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A poem in which the poet creates a picture of a corrupt figure is Porphyrias Lover by Robert Browning.

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Introduction

Critical Evaluation Porphyria?s Lover By Robert Browning Task-Choose a poem in which the poet creates a picture of a heroic or corrupt figure. Discuss the means by which the personality is clearly depicted. A poem in which the poet creates a picture of a corrupt figure is Porphyria?s Lover by Robert Browning. The poem written in 1837 is in the form of a dramatic monologue which helps to show the true nature of the corrupt sociopath. Throughout the poem Browning uses a series of literacy devices to help convey this idea. The form of the poem, dramatic monologue, is significant as the reader only ever experiences the speaker?s feelings and recollections of events. This forces the reader to doubt the narrator at various points throughout the poem. This form also leaves the reader believing that the situation is less straightforward than that being described. It is clear from the outset of the poem that the speaker in the poem is troubled. Through Browning?s use of pathetic fallacy in the first four lines of the poem he does not only illustrate the extreme weather conditions but also the speaker?s mind set: ?It tore the elm-tops down for spite? This effectively highlights the speakers?s bitterness due to Porphyria?s failure to appear for their arranged meeting. ...read more.

Middle

Another aspect of the poem which would have been somewhat shocking to a Victorian audience is the unusually sexual manner in which Porphyria next behaves. She removes her outdoor clothing, lets her hair hang lose, puts her arm around the narrator, positions his head on her bare shoulder then proceeds to declare her love for him. However the narrator?s reaction to this takes the reader by surprise. A dash is used to introduce a change in tone as the speaker begins to describe Porphyria in a negative light: ?Too weak, for all her heart?s endeavour? Here, Browning writes in an almost contemptuous tone. The narrator is disapproving as he believes that- although Porphyria wants nothing more than to be with him- she is unable to leave behind other ties in her life which are preventing her from being with the speaker forever. The narrator?s resentment towards these complications out-with his control is portrayed as resentment towards Porphyria and this sudden change in mood offers the first slight indication that the narrator is not mentally stable. At this point in the poem the reader does not know whether to trust all that the speaker is saying. ...read more.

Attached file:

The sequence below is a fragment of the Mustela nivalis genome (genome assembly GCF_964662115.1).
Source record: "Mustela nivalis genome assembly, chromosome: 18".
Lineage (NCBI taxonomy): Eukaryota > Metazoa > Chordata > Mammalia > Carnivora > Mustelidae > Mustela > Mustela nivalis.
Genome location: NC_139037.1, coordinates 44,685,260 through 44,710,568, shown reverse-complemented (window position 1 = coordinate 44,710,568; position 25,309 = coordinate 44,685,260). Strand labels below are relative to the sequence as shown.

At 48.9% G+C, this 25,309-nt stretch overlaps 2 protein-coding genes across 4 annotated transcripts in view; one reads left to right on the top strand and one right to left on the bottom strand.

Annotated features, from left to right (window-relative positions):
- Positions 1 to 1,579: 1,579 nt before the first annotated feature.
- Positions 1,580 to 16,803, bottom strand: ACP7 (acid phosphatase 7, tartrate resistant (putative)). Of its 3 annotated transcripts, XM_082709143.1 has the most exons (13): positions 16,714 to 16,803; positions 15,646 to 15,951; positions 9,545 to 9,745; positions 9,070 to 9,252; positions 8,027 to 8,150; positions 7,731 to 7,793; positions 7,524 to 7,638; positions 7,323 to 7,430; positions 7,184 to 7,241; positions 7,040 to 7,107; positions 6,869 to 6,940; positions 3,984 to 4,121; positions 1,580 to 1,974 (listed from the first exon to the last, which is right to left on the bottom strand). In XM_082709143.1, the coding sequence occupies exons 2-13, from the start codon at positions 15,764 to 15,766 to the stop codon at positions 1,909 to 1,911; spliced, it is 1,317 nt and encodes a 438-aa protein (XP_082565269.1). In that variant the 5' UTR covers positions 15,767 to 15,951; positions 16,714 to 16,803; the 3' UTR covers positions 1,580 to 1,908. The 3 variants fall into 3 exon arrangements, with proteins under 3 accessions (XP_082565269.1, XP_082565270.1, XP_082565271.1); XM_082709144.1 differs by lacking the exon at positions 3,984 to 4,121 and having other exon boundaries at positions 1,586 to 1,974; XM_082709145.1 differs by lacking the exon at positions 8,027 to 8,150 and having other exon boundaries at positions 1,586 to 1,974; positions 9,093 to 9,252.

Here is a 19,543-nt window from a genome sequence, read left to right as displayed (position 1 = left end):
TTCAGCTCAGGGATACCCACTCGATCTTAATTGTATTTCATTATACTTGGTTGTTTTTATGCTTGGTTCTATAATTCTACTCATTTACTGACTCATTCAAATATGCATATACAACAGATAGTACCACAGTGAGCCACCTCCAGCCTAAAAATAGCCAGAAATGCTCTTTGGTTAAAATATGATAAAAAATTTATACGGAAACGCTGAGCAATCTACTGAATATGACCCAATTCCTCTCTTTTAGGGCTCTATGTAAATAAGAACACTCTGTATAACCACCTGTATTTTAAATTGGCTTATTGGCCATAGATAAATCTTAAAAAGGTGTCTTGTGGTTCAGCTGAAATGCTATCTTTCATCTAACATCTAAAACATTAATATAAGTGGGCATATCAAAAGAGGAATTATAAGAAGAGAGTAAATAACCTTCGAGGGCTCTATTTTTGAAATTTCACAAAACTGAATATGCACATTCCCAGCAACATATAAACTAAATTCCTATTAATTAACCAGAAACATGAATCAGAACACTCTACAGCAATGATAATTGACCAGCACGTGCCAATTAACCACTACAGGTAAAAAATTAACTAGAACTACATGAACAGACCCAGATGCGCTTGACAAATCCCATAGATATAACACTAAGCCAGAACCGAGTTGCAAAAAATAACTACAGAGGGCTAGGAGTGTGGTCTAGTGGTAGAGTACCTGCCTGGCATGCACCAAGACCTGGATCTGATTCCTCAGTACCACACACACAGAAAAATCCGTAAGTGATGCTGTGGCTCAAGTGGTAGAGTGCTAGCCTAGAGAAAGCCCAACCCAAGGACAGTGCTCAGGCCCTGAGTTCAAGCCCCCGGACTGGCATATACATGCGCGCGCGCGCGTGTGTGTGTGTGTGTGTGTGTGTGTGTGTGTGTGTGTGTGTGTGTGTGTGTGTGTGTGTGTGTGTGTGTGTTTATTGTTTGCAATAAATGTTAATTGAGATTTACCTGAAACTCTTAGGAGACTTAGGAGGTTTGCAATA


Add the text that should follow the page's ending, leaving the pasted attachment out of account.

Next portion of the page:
Conclusion

This adds to the previous point of the speaker feeling emasculated, he is now not the one in control. Porphyria is no longer the strong Victorian woman that she was; she is now viewed as the speaker?s doll. His feelings towards them being together forever are now true in his eyes as he processes her. The reader is shocked at the brutality of the murder and the speaker?s casual nature towards the crime he has just committed. The narrator?s insanity and corruption is truly confirmed in the last line of the poem through a disturbing statement: ?And yet God has not said a word!? Here it is made clear the extent to which he believes what he did was acceptable and morally correct. He does not think ahead of this moment in time when he sits with Porphyria; he believes that as he has not been condemned by God his actions have been correct. This again justifies the murder as insignificant to him and effectively leaves the reader believing that the speaker is a corrupt figure who shows no guilt in what he has done. The speaker is devious and egotistical. Browning successfully created a poem which made the reader think about the incidents that are described. This is no love poem, it is about a psychopath. ...read more.

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